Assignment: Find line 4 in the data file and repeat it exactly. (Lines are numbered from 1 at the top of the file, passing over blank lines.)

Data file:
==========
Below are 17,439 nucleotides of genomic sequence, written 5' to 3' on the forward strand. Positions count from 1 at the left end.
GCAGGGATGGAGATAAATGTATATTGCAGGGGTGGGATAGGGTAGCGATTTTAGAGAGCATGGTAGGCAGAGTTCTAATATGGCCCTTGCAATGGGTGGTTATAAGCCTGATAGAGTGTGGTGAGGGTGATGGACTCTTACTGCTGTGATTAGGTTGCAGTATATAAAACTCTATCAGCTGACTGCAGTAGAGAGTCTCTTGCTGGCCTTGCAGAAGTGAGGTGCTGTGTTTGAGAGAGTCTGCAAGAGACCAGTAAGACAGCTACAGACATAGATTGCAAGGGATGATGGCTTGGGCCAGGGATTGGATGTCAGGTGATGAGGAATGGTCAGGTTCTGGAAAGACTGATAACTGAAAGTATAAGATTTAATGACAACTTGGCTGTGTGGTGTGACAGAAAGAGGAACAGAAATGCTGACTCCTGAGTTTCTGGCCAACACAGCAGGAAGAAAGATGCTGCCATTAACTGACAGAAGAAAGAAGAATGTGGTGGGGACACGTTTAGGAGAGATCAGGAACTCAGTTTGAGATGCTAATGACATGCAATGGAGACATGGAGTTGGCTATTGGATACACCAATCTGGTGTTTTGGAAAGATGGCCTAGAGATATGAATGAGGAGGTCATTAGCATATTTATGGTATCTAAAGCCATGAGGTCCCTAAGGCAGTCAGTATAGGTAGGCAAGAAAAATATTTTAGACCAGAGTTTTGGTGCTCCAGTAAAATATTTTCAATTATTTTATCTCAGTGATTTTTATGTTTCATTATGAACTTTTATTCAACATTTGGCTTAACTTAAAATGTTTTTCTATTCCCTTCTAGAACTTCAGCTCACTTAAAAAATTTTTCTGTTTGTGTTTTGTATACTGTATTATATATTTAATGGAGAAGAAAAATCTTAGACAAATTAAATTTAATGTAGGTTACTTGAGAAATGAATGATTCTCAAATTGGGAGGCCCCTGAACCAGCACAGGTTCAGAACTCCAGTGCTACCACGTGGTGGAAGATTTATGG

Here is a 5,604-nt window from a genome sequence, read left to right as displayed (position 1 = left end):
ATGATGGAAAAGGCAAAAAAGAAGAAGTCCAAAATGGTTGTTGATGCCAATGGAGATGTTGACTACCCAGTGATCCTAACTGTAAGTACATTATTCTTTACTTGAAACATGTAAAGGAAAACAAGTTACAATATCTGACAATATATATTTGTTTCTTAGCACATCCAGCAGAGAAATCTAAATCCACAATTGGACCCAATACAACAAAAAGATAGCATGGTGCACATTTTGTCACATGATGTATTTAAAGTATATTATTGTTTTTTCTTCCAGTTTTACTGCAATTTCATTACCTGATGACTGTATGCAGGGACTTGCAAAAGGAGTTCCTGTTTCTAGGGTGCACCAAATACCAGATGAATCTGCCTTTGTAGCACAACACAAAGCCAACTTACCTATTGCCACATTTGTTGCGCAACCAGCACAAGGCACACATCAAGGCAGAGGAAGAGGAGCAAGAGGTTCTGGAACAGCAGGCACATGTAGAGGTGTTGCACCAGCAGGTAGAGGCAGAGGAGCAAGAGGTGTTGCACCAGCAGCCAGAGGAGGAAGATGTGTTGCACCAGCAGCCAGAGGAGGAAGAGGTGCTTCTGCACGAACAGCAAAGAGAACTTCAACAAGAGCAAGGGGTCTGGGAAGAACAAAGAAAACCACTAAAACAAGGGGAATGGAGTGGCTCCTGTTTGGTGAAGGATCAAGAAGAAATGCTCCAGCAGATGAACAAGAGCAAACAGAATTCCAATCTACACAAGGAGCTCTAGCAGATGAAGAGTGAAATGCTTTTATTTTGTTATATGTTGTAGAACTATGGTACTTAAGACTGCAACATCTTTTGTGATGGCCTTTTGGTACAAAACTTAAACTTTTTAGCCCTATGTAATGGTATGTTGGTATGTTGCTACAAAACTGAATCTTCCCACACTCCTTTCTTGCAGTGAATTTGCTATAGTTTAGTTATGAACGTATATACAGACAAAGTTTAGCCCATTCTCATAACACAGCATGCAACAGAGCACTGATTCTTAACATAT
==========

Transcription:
ATGATGGAAAAGGCAAAAAAGAAGAAGTCCAAAATGGTTGTTGATGCCAATGGAGATGTTGACTACCCAGTGATCCTAACTGTAAGTACATTATTCTTTACTTGAAACATGTAAAGGAAAACAAGTTACAATATCTGACAATATATATTTGTTTCTTAGCACATCCAGCAGAGAAATCTAAATCCACAATTGGACCCAATACAACAAAAAGATAGCATGGTGCACATTTTGTCACATGATGTATTTAAAGTATATTATTGTTTTTTCTTCCAGTTTTACTGCAATTTCATTACCTGATGACTGTATGCAGGGACTTGCAAAAGGAGTTCCTGTTTCTAGGGTGCACCAAATACCAGATGAATCTGCCTTTGTAGCACAACACAAAGCCAACTTACCTATTGCCACATTTGTTGCGCAACCAGCACAAGGCACACATCAAGGCAGAGGAAGAGGAGCAAGAGGTTCTGGAACAGCAGGCACATGTAGAGGTGTTGCACCAGCAGGTAGAGGCAGAGGAGCAAGAGGTGTTGCACCAGCAGCCAGAGGAGGAAGATGTGTTGCACCAGCAGCCAGAGGAGGAAGAGGTGCTTCTGCACGAACAGCAAAGAGAACTTCAACAAGAGCAAGGGGTCTGGGAAGAACAAAGAAAACCACTAAAACAAGGGGAATGGAGTGGCTCCTGTTTGGTGAAGGATCAAGAAGAAATGCTCCAGCAGATGAACAAGAGCAAACAGAATTCCAATCTACACAAGGAGCTCTAGCAGATGAAGAGTGAAATGCTTTTATTTTGTTATATGTTGTAGAACTATGGTACTTAAGACTGCAACATCTTTTGTGATGGCCTTTTGGTACAAAACTTAAACTTTTTAGCCCTATGTAATGGTATGTTGGTATGTTGCTACAAAACTGAATCTTCCCACACTCCTTTCTTGCAGTGAATTTGCTATAGTTTAGTTATGAACGTATATACAGACAAAGTTTAGCCCATTCTCATAACACAGCATGCAACAGAGCACTGATTCTTAACATAT